A couple of days exploring Kathmandu, including that of a nearby Monkey Temple, we set off for the ‘Little Angel Children’s Home’ in the mountains which we had been told so much about. We had brought boxes upon boxes of fundraised computer equipment with us which we would later deliver to the local schools, hidden away in the Himalayas. That evening, we ate dinner together with the kids who lived there. Their standard of English was quite impressive which made me reflect on my own understanding of their native language; clutching to the few words that I knew: namaste, dhanyabad and dal bhat. Supper was accompanied by the ferocious sound of crickets and it was then where we slowly began to take it in, where in every direction you looked, mountains stood tall and unconquerable.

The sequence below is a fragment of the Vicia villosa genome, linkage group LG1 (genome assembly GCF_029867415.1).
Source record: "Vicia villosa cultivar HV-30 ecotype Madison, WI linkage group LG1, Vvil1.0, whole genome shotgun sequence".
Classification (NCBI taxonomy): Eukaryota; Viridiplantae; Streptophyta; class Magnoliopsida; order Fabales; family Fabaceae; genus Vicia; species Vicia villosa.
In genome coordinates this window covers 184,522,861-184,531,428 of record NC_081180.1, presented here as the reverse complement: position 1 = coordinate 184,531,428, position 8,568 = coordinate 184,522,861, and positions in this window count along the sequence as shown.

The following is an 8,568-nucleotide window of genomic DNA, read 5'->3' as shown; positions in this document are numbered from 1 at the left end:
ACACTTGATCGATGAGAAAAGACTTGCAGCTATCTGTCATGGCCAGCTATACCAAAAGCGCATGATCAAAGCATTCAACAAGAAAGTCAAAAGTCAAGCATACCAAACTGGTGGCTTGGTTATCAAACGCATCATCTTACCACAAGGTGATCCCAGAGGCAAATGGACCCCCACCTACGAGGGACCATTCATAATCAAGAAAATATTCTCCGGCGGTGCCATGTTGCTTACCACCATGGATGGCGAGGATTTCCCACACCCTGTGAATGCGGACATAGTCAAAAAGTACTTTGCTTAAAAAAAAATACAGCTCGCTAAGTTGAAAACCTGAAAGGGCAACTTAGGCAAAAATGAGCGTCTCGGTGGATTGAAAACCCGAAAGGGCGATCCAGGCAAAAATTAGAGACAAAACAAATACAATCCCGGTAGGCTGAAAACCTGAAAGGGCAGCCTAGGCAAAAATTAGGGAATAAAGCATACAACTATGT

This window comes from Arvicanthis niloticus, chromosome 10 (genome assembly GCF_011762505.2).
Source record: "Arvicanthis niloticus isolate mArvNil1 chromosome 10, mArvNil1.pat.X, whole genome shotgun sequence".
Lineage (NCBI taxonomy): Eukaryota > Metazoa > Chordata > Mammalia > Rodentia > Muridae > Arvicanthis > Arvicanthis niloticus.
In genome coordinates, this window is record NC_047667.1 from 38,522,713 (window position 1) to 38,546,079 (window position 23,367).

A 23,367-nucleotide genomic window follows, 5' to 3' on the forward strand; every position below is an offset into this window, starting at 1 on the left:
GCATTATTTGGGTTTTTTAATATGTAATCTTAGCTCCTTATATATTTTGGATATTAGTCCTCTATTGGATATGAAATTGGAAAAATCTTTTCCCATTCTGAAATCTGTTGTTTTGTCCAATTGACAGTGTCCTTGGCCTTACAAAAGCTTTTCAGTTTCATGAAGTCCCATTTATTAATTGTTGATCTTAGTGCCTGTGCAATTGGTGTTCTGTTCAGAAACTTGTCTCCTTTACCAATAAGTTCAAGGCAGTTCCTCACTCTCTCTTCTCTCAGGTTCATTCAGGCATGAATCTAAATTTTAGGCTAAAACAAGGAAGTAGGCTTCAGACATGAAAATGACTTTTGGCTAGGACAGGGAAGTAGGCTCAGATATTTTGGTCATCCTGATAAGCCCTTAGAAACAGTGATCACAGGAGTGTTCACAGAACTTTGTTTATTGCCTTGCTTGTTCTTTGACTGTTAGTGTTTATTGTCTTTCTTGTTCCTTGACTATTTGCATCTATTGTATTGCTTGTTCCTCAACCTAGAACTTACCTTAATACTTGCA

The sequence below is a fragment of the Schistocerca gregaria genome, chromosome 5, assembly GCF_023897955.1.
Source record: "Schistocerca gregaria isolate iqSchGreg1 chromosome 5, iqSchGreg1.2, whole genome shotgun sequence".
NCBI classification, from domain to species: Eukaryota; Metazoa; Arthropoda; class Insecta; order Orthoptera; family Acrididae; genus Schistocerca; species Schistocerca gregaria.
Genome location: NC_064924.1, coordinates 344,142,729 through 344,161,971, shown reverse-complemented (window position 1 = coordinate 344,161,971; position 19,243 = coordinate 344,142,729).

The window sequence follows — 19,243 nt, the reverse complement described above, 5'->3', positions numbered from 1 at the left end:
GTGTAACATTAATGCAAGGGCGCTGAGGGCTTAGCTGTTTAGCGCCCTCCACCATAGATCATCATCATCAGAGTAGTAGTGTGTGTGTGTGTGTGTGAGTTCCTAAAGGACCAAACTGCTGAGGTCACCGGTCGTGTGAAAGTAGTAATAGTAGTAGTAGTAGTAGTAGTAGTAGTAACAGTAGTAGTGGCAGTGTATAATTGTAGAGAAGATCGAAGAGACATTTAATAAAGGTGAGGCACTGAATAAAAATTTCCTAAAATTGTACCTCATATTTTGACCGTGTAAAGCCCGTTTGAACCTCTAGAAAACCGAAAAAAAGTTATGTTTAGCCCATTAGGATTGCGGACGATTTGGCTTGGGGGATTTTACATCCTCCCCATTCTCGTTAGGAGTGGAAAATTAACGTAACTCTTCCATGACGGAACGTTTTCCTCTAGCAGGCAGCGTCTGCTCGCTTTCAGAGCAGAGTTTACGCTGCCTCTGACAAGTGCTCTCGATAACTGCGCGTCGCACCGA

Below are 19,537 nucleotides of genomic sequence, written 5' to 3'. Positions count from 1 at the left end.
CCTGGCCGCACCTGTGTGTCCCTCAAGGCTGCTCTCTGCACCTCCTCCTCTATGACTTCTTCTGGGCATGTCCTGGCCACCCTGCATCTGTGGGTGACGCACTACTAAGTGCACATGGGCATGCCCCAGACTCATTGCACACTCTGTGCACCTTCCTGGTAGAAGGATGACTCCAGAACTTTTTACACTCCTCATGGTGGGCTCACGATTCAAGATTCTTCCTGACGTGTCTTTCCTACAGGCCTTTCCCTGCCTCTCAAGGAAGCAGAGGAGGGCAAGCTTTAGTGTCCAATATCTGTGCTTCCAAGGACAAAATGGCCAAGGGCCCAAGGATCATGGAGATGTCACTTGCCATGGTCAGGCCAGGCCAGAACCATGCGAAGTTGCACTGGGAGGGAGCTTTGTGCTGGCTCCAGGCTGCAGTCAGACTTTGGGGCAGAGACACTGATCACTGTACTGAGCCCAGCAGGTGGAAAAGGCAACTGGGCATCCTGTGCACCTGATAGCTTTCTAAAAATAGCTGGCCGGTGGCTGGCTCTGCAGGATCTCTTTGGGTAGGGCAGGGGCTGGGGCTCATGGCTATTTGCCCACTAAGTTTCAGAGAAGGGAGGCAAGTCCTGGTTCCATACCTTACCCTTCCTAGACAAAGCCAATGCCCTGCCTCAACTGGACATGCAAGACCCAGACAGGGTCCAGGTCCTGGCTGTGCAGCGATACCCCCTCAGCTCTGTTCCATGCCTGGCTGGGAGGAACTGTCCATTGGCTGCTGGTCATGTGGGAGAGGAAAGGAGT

Our visit was a short one and we were off again to a town called Melamchi. A truck was organised as our form of transport, and well, it was hands down the mightiest truck I’ve ever seen, definitely my transportation of choice now. Envision nine relatively sensible young adults clambering into the back of a truck, warm Dairy Milks in hand and a portable speaker in the other introducing the locals to Chainsmokers. Parting with truck was a difficult but inevitable one and off we were again on one of the local buses to our final destination; a popular village near Bhotang. The bus was warm, cramped, music blared and if seats were sparse it was the roof for you! However, for safety reasons, that was not an option for us.